In the case of Genesis, the $ 2.5 million complex – a joint venture with developers and an organization trying to address California’s historic housing shortage – not only provides the church with another way to serve the community, but it also helps support ministry during a difficult time for urban churches.

For years, cities across the country have been grappling with an affordable housing crisis, exacerbated by the country’s inability to build affordable housing where it is needed most.

While Bishop Matthews is the first to admit that his 12 units are just a drop of water in a very large bucket, it’s also true that churches are uniquely placed to help tackle the affordable housing crisis. Their lands are owned and directly controlled by them, often located in the middle of residential areas – without concern for investors – and can be used to advance a vital part of their faith and mission statement.

A 2020 report from the Terner Center for Housing Innovation in Berkeley found approximately 38,800 acres of developable land in California owned by religious institutions, 45% of which are located in the state’s highest resource area (neighborhoods with rates lower poverty and greater economic and educational facilities) and 256 acres located near public transit.

Because not all religious leaders have a background in business management, a constellation of programs has taken shape to help other church leaders do what Matthews has done, teaching them the ins and outs of development timelines, construction and housing regulations.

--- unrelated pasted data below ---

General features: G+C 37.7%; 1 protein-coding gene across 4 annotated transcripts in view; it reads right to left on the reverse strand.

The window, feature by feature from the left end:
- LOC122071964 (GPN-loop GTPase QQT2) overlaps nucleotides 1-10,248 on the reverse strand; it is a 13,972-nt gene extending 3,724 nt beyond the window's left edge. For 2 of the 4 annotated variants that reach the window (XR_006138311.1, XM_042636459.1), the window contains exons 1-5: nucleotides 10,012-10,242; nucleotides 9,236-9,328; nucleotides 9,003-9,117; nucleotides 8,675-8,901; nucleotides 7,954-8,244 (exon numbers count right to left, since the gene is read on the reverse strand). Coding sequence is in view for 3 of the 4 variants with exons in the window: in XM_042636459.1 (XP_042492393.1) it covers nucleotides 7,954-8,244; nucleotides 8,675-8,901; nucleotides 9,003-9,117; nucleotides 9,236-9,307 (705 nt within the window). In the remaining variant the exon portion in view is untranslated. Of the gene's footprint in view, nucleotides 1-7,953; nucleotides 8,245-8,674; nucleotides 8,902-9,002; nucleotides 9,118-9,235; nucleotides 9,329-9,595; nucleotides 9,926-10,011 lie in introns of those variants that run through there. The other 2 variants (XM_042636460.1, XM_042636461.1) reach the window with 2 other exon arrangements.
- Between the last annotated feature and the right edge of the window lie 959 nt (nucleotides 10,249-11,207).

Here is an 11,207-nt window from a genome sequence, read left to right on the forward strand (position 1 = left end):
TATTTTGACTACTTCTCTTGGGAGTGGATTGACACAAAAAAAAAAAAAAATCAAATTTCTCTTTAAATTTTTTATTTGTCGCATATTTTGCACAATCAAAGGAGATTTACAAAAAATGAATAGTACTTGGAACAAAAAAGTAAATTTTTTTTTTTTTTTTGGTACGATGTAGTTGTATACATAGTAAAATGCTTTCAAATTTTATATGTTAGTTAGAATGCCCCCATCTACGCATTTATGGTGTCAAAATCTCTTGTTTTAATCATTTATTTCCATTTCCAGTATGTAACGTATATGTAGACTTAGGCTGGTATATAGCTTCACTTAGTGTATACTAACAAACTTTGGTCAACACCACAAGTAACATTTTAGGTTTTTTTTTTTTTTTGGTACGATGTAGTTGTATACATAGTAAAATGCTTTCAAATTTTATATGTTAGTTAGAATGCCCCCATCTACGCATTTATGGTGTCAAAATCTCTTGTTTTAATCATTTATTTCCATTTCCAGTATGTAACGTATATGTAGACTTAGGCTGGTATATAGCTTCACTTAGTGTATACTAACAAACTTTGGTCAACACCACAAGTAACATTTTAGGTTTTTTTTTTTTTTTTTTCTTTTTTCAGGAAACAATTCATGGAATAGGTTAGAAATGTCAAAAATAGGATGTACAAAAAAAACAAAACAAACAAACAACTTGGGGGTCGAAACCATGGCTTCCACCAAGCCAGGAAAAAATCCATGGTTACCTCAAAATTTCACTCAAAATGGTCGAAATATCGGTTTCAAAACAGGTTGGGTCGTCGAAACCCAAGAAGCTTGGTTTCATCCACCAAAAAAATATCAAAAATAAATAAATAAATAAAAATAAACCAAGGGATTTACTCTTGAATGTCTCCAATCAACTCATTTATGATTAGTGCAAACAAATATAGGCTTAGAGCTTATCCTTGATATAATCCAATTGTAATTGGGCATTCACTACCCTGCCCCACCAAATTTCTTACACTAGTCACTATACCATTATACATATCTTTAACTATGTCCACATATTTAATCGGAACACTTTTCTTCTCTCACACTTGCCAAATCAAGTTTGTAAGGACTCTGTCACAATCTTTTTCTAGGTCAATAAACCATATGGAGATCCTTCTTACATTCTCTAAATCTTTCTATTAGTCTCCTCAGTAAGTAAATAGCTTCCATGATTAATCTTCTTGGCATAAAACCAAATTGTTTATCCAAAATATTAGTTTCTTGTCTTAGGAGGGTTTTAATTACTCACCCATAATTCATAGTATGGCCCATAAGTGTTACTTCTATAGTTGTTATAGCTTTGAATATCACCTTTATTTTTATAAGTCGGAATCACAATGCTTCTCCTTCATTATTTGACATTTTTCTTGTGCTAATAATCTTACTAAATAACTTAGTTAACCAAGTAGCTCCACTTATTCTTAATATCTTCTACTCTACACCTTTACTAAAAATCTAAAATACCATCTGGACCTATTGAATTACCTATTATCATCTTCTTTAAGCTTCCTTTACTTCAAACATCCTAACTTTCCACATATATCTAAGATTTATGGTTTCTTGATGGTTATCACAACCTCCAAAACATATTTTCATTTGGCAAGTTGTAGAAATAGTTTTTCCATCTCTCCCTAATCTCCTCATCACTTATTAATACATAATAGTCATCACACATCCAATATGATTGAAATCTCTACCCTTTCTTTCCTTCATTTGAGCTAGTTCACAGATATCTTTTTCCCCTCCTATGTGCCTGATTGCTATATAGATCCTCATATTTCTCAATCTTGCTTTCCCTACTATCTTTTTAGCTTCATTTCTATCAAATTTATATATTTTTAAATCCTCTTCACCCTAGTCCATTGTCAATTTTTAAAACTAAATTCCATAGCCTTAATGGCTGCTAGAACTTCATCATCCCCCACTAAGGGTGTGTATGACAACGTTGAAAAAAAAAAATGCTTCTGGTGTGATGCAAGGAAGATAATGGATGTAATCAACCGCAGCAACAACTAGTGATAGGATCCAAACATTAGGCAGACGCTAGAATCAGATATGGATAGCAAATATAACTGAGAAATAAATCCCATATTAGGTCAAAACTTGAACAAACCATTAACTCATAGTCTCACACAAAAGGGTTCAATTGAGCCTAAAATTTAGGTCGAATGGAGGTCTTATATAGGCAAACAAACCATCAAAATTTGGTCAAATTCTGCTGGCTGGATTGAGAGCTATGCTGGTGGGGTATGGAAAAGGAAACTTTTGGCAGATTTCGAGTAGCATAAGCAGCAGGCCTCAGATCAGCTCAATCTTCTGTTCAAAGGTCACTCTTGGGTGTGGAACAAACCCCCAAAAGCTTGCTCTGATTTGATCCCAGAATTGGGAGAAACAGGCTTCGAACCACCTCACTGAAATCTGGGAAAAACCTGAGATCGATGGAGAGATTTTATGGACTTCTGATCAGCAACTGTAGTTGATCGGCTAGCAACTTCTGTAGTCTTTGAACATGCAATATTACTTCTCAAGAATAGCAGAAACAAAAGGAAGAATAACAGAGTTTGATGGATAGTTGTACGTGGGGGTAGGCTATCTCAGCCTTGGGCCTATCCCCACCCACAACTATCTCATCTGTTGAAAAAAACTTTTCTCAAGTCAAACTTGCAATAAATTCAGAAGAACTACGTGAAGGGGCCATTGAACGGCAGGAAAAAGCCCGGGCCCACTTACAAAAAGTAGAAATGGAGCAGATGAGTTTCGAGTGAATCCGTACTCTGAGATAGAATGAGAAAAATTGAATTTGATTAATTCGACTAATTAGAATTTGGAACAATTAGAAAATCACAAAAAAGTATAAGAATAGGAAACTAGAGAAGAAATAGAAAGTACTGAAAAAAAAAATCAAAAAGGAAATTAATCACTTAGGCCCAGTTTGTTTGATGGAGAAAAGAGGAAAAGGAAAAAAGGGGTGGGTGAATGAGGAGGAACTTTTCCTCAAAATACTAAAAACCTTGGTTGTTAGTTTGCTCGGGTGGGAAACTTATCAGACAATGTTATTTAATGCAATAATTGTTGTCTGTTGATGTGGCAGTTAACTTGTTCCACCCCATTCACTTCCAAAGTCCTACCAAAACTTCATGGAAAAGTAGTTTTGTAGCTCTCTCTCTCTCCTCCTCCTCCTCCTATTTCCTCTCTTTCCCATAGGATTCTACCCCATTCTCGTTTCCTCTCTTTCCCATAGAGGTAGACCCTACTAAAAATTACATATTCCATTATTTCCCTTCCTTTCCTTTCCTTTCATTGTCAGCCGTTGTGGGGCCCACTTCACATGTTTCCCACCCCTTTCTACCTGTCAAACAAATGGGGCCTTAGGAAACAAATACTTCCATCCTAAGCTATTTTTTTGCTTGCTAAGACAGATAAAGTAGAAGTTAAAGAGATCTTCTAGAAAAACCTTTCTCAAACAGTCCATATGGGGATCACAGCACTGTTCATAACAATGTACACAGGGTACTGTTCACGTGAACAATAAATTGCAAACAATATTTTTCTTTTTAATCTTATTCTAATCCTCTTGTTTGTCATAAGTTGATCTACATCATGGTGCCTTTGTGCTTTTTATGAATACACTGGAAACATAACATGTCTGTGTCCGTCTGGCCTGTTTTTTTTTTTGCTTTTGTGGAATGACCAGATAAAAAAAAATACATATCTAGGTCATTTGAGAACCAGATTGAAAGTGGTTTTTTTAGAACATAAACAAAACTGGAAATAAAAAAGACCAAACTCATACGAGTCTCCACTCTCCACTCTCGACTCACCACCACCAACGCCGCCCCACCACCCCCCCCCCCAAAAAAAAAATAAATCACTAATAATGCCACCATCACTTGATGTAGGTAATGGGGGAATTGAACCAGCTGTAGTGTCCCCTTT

The Bay Area Chapter of Local Initiatives Support Corporation, a nonprofit community development finance institution, runs a program that invests $ 1 million to train religious leaders, connect them with developers, and provide small grants. to get them started. (Genesis received $ 10,000 in support).

Right now, the first cohort of church groups involved in the Bay Area program has about 300 housing units in the works, in various stages of design and construction.

And other sections of the Local Initiatives Support Corporation are launching programs in other cities, including San Antonio, which has partnered with the city to help local churches build.

Patrick Sisson writes for Reasons to be Cheerful, a nonprofit editorial project that strives to be a tonic for tumultuous times. This story is part of the Solutions Journalism Network, a nonprofit dedicated to rigorous reporting on responses to social issues. It originally appeared here.


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